Not long ago, the last quarter of the Broncos’ season seemed to be little more than a tuneup for a long playoff run. But after last night’s humbling at the hands of the Chargers, Denver’s holiday season became way more tense.

The most important thing Philip Rivers and his squad demonstrated was that the best way to defend Peyton Manning is to keep him off the field. By holding onto the ball for almost 39 of the 60 minutes, the Chargers never let Manning get into the kind of rhythm he needs to thrive. Many of the QBs the Broncos might face in the playoffs—Tom Brady, Andrew Luck, Joe Flacco, and maybe Rivers again—are just the type of players who know how to maximize this ball-control tactic.

Of course, the best way to stop it is a sound defense, and the Broncos right now have the opposite of that. Whether it was coverage breakdowns, untimely penalties, or just being outplayed, the Broncos couldn’t get the Chargers off the field when they needed it most. Although we’re no longer in an era when “defense wins championships” as much as it used to, you still need a decent one, and the Broncos are currently in the bottom quarter of the league in points and passing yards allowed.

The loss also means that the team can forget about resting starters during the last two weeks, because as long as New England and Kansas City keep winning, the Broncos have to do the same to avoid being a 2-seed—or possibly even a 5-seed.

Their re-written prescription for the final two weeks:

—Go to the guy wearing number 58 and find out what he’s done with Von Miller. After Miller’s six-game suspension, no one expected him to be the singular wrecking crew he was during his first two seasons. But apart from one semi-dominant game (against the Patriots, encouragingly) he’s been virtually invisible since his return. Rediscovering his pass-rushing mojo would make a huge difference in the playoffs.

—Restore some discipline on D. The Broncos’ bad penalties, poor tackling, and sieve-like pass coverage all must be remedied, pronto.

—Limit injuries. Again, this would’ve been a lot easier to do if the last regular season game or two weren’t must-wins. Wes Welker sat out last night with his second concussion in a month, so he’s one unfortunate hit away from being seriously debilitated, if he’s not already. And if Champ Bailey can return at all, it should only help the team’s Swiss cheese secondary.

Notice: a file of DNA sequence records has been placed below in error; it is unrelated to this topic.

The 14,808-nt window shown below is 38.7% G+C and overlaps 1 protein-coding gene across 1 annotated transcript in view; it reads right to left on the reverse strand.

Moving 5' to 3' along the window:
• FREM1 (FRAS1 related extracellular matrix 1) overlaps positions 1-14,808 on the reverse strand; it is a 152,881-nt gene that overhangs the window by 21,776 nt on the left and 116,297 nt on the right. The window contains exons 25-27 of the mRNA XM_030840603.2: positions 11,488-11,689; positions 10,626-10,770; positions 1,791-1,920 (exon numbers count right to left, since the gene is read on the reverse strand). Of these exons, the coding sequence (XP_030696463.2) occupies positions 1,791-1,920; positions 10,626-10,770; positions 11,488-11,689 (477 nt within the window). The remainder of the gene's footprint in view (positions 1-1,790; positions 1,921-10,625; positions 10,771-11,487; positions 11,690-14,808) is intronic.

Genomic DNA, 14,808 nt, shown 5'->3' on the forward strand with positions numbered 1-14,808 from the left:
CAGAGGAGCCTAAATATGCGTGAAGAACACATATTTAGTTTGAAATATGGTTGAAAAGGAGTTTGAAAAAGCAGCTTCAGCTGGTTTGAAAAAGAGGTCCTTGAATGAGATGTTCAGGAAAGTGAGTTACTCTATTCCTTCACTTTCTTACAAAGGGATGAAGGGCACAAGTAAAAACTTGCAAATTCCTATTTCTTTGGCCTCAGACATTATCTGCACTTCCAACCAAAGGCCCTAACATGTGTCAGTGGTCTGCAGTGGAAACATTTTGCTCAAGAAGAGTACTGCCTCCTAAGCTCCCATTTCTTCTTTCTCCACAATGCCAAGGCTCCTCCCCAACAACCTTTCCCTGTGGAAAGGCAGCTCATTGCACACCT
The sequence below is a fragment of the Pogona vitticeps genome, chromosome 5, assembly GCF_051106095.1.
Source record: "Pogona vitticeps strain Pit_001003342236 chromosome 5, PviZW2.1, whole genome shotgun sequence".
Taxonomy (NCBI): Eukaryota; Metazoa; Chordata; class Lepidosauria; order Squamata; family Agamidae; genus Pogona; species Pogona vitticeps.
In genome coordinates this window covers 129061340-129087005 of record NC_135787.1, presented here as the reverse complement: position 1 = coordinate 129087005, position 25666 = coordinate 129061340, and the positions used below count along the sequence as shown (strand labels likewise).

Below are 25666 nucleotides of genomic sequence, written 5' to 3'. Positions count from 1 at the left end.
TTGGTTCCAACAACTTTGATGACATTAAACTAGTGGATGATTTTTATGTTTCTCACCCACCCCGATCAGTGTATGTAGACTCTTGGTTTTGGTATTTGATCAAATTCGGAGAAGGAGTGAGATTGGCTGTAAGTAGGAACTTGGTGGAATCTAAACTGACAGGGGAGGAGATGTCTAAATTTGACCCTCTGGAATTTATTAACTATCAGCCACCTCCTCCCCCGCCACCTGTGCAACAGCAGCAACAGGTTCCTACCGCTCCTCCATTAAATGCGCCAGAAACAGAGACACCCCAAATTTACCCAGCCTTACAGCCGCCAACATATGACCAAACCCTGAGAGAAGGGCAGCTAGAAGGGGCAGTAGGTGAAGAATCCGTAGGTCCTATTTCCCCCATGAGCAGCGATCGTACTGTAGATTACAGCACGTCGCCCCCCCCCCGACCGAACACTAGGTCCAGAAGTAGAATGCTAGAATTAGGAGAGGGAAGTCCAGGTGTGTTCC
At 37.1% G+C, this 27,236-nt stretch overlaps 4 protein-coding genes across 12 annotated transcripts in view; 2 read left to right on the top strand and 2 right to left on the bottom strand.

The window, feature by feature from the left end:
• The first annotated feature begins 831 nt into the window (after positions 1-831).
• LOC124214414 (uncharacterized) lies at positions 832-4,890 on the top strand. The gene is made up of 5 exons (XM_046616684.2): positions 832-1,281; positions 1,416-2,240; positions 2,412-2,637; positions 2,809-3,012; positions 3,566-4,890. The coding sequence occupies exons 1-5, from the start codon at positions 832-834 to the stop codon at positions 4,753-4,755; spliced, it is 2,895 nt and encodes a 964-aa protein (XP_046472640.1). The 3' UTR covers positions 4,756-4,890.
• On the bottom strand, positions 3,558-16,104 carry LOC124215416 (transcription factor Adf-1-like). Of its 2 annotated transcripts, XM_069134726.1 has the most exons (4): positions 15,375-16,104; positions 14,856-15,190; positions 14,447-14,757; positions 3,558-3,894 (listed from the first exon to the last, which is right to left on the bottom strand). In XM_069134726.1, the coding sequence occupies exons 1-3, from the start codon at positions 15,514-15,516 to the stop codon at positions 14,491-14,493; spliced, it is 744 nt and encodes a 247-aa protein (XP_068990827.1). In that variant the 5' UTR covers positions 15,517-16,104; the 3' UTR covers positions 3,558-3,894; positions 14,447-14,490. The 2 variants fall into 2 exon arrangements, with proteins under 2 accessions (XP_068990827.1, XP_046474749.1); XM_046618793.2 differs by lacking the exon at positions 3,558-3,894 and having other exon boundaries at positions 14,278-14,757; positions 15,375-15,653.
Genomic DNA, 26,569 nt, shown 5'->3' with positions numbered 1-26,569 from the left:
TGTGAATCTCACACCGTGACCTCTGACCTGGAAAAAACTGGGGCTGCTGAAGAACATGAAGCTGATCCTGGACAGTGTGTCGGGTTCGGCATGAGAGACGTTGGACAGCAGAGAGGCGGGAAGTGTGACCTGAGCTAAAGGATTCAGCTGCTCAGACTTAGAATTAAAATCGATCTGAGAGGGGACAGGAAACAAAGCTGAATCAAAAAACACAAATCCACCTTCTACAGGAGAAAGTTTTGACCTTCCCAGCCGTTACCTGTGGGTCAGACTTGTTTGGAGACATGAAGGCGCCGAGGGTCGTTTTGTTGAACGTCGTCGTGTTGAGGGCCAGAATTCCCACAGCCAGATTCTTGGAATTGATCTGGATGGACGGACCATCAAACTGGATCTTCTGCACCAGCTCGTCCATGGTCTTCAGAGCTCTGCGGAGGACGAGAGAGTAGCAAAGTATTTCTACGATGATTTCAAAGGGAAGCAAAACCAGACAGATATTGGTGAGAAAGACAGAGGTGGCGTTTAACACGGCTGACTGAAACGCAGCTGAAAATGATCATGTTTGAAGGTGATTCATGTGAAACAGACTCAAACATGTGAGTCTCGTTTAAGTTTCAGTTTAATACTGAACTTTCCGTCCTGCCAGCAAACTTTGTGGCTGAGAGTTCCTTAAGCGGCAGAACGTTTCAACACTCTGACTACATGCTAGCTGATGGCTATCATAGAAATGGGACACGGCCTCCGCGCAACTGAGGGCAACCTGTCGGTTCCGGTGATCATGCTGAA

—Keep developing the two-back attack. Montee Ball has played well for the past three weeks. If he’s overcome the fumble problems that plagued him earlier in the season he offers an excellent option alongside Knowshon Moreno.

—And speaking of fumbles, the Broncos desperately need to settle on a regular punt and kick returner. Trindon Holliday is ostensibly the man, but his own possession issues have caused the Broncos’ coaches to yank him whenever he might have to handle a kick deep in his own territory. The problem is, this move has usually backfired. They replaced him with Eric Decker last night at least once, without incident. But they’ve also stuck Welker in there for him as well, and it’s resulted in at least two disasters: the muff in week one that led to a Baltimore touchdown, and Welker’s late “poison” call against New England that led to a game-ending turnover. Last night, after the Chargers went up 27-17 with just over 2:30 left, Holliday received the subsequent kickoff in the end zone. Although a long return from the explosive mighty mite might’ve given the team a whisper of hope, he bobbled the kick and took a knee. You think a lack of confidence might’ve played into that? The Broncos need to decide if Holliday’s upside is worth the risk of the occasional fumble or bench him altogether. What we know for sure is the safest place for the ball to be is in Peyton Manning’s hands. The next two weeks will be all about figuring out the best way to make that happen.

—Image courtesy of Shutterstock

Follow 5280 articles editor Luc Hatlestad on Twitter at @LucHatlestad.